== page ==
Syllabus: The concept of Data Science and its scope, exploratory data analysis, the method of analysis (regression, clustering, classification), learning algorithms (linear regression, k-means, k-NN, Naïve Bayes, association rules), data collection (API, web scraping), data preparation, modelling and evaluation, application development and visualization, application development in Phyton or R.

References:
1. Schutt, R., & O'Neil, C., Doing data science: Straight talk from the frontline." O'Reilly Media, Inc.", 2013.
2. James, G., Witten, D., Hastie, T., & Tibshirani, R., An introduction to statistical learning (Vol. 112). New York: Springer, 2013.
3. Provost, F., & Fawcett, T., Data Science for Business: What you need to know about data mining and data-analytic thinking. " O'Reilly Media, Inc.", 2013.
4. McKinney, W., Python for data analysis: Data wrangling with Pandas, NumPy, and IPython. " O'Reilly Media, Inc.", 2012.

MII 6292 Electronics (3 credits)
Prerequisites: Basic Concepts of Digital Electronics

Course Outcomes:
CO-1: Students be able to explain the basic concept of digital electronics
CO-2: Students be able to explain the development of the latest digital electronics
CO-3: Students be able to analyze digital electronics problem
CO-4: Students be able to apply the principles of digital electronics to solve problems in the form of design
CO-5: Students be able to modify the sub-system of digital electronics

Syllabus: Gate of reasoning, Boole Algebra, Karnaugh Map, Clock, Flip-flop, Counter, register, multiplexer, demultiplexer, operation, timing, interfacing, Architecture Set Instruction, Programming, Modeling, Programable Logic Array, PLA Instruction Set, PLA Program.

References:
1. Comer-Douglas, Essentials of Computer Architecture, 2nd ed, Taylor & Francis, 2017
2. M. M. Mano and C. R. Kime, Logic and Computer Design Fundamentals," 5th ed., Prentice Hall, 2015.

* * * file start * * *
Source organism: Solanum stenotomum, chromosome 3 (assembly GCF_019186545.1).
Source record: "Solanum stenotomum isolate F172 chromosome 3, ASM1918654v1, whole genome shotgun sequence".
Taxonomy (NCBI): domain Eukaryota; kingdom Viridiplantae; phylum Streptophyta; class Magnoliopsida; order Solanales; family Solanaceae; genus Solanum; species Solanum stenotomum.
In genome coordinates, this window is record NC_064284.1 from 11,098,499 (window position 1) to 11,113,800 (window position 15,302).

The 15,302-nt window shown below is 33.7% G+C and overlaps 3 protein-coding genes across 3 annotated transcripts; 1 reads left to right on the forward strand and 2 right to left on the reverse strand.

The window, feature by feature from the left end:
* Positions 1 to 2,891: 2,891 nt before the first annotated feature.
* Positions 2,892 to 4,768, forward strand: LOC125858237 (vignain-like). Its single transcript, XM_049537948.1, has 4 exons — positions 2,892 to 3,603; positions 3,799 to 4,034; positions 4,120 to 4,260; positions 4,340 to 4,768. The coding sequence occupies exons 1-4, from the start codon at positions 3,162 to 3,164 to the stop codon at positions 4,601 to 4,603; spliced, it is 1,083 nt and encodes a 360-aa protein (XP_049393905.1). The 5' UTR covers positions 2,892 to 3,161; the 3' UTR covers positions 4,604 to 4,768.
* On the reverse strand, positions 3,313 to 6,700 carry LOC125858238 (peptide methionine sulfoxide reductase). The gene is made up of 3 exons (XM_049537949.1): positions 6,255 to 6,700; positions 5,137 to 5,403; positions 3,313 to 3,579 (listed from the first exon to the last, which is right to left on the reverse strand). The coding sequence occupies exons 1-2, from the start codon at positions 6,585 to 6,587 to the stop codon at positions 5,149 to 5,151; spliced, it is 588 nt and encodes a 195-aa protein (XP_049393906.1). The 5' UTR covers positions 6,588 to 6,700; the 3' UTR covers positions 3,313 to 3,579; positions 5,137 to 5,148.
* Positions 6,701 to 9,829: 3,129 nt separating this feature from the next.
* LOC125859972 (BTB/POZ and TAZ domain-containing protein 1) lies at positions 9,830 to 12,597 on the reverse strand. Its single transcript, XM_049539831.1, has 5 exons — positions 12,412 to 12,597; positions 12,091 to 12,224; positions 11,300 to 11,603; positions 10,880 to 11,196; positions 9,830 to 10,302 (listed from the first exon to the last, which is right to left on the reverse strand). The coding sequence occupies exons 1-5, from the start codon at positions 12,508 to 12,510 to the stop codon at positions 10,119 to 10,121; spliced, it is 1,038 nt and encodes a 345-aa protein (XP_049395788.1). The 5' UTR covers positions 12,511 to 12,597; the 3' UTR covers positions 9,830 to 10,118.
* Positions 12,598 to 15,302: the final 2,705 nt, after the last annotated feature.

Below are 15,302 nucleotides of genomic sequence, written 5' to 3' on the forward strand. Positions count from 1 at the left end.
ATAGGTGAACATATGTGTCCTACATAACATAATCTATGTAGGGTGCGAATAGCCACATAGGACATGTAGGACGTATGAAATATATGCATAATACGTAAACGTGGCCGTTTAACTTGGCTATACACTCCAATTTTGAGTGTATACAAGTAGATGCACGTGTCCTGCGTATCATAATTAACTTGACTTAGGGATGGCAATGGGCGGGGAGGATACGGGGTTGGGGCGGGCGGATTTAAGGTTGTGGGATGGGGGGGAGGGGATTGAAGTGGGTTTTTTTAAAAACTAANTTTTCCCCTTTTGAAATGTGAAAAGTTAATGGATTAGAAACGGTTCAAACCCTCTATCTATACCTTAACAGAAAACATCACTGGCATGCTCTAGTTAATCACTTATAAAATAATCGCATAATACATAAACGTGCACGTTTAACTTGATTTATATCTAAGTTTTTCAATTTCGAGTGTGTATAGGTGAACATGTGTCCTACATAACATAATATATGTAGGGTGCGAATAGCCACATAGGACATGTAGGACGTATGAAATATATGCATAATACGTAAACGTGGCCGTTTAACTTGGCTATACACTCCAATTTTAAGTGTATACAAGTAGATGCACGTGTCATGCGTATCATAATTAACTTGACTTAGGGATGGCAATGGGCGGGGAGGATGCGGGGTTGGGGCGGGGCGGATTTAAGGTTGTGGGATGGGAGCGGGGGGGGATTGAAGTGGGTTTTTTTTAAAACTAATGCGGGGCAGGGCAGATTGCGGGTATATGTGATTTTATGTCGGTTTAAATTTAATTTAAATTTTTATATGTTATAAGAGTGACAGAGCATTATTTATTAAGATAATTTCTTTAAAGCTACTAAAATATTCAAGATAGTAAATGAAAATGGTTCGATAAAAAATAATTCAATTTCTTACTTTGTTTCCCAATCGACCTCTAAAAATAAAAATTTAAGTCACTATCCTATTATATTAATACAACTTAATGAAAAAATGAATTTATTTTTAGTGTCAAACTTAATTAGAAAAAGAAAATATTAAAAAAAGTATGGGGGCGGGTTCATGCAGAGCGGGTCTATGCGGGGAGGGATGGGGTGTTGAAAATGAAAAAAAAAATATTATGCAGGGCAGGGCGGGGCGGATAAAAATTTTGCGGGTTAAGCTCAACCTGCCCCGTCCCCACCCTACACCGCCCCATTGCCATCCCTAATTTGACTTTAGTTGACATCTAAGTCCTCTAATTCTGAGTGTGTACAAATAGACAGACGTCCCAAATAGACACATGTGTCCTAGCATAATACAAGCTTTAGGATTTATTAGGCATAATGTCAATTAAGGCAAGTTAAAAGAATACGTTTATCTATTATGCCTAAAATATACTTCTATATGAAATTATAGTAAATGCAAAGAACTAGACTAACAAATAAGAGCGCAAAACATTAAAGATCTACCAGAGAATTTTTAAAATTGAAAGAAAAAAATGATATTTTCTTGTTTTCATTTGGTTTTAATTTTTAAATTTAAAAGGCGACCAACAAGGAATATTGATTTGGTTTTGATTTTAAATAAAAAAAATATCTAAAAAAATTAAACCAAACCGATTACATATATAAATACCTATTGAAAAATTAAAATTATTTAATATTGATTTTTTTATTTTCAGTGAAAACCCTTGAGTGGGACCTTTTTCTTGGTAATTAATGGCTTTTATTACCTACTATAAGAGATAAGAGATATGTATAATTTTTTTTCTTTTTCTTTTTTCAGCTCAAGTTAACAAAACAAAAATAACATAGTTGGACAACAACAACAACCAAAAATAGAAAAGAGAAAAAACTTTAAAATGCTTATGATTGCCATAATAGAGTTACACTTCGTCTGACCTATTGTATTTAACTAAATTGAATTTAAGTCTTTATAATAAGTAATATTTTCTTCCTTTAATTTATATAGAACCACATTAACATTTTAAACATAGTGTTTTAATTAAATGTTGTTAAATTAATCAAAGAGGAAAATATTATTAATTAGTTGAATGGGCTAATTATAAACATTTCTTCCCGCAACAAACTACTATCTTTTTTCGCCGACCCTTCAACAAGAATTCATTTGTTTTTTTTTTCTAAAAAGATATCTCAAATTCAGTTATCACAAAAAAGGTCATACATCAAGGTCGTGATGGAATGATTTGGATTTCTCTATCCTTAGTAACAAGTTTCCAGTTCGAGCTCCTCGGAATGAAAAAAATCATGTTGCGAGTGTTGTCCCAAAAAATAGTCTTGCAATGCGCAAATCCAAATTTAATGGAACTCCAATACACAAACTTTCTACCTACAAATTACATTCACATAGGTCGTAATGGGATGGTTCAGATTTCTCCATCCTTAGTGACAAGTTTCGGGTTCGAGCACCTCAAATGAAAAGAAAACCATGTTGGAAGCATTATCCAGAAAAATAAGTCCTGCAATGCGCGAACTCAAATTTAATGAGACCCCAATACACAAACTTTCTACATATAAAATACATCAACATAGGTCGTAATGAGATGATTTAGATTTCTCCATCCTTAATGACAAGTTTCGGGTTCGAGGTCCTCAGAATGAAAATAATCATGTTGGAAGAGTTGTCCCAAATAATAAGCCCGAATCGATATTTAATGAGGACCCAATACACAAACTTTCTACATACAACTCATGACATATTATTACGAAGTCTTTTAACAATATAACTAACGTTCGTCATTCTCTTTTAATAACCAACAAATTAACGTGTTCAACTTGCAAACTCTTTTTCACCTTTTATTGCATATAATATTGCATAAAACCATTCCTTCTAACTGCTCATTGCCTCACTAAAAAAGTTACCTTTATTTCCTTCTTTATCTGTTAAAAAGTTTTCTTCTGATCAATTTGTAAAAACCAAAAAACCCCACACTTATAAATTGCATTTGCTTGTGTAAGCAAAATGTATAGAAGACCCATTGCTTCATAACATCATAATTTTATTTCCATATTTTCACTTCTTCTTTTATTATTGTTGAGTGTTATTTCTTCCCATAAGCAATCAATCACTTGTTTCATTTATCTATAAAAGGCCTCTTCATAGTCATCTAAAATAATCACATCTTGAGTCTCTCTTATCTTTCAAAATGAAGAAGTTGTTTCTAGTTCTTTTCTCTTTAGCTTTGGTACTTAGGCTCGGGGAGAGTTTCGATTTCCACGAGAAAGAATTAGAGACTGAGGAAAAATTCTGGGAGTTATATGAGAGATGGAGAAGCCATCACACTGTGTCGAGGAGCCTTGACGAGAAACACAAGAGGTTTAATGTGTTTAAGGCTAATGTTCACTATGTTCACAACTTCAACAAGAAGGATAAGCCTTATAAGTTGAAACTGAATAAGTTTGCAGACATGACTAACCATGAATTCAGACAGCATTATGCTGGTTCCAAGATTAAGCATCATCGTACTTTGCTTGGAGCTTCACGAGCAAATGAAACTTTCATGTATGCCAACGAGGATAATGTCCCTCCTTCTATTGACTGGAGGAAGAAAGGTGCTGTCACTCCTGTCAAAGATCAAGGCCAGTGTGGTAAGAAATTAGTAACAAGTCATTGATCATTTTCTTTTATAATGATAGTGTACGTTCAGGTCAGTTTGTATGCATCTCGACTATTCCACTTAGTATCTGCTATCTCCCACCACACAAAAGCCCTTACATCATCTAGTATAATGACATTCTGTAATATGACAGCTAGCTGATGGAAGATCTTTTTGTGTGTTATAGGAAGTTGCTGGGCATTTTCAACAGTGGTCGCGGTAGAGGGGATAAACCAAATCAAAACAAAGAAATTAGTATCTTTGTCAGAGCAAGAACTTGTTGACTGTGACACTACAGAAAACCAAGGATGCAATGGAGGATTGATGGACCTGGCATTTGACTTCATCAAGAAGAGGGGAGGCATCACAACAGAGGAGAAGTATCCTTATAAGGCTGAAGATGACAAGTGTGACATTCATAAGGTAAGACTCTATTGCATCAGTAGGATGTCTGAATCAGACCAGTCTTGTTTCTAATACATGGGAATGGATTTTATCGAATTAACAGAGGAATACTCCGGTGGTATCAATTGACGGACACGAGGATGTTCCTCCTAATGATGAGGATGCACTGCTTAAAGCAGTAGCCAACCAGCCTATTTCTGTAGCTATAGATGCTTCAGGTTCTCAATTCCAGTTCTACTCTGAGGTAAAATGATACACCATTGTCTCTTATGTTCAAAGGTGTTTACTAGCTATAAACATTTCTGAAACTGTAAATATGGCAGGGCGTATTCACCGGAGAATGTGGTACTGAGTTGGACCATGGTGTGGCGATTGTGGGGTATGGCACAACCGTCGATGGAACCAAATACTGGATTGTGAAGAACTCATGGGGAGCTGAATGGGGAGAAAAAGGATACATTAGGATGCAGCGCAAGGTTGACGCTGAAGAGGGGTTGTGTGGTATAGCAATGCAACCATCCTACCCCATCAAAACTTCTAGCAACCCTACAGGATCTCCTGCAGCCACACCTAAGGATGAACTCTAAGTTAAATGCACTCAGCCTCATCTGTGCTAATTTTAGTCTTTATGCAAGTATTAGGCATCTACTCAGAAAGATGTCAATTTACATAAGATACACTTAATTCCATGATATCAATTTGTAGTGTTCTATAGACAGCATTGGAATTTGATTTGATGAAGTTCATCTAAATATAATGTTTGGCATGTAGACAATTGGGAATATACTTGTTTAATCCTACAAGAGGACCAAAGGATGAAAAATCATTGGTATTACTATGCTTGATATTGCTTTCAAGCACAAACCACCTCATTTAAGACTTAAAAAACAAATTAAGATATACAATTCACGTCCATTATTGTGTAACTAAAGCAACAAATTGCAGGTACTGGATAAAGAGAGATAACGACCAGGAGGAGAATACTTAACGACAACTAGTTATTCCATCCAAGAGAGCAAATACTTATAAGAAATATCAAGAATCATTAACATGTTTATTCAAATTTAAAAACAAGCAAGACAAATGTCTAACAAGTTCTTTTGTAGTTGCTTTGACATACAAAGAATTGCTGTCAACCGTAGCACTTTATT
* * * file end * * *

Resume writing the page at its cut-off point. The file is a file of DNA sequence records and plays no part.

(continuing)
3. Pullock,W., Inside the Machine: An llustrated Introduction to Microprocessor and Computer Architecture, 2nd ed, 2007

MII 6294 Instrumentation (3 credits)
Prerequisites: Understand digital concept and measurement system

Course Outcomes:
CO-1: Students be able to explain basic concepts of instrumentation, measurement, and control
CO-2: Students be able to explain aspects of accuracy and precision in measurement
CO-3: Students be able to explain static and dynamic characteristics of instrumentation system
CO-4: Students be able to explain the type, nature and designation of sensors and actuators
CO-5: Students can design signal signals
CO-6: Students be able to explain the order control system 1 and order 2

Syllabus: Block diagram, sensor, actuator, physical, mechanical, electronic, thermal, fluid, signal conditioning, type of measuring instrument, sensitivity, range measure, steady state, steady state error, transient response, overshoot, settling time, rise time, -type of communication (series, parallel, protocol, sync, out of sync), open-loop, closed-order calendar, closed-order order 2, transfer function.

References:
1. Plancko, D., Fundamentals of Instrumentation and Measurement, Willey & Son, 2007
2. Dunn, W. C., Fundamental of Industrial Instrumentation and Process Control, McGraw Hill, 2005.

MII 6836 Software Quality Assurance (3 credits)
Prerequisites: Software Engineering

Course Outcomes:
CO-1: Students be able to explain the concept, the main principle and importance of software quality management.
CO-2: Students be able to explain the process of quality assurance and its role in software development.
CO-3: Students be able to explain and apply various techniques, methods, and software quality testing tools.
CO-4: Students be able to apply verification and validation techniques for assessment/review process of status/state of software quality.
CO-5: Students be able to explain and apply the ISO 9000 quality model, maturity model and software quality.
CO-6: Students be able to explain principles, components, methods for auditing and quality control of software, information technology within the organization.

Syllabus: The main topics covered from this course are the notions of quality assurance concepts, software architecture, quality models; test methods, software quality testing tools; usability, software quality matrix, measurement and financing cost model; ISO 9001, 9003 quality assurance model, CMMI and CMMI assessment methodology, bootstrap methodology, audit and quality control of software and information technology within the organization.

References:
1. Everett, G. D., & McLeod Jr, R., Software testing: testing across the entire software development lifecycle. John Wiley & Sons, 2007.
2. Tian, J., Software quality engineering: testing, quality assurance, and quantifiable improvement. John Wiley & Sons, 2005. William, P., Effective methods for software testing, Wiley Publishing, Inc, 2006.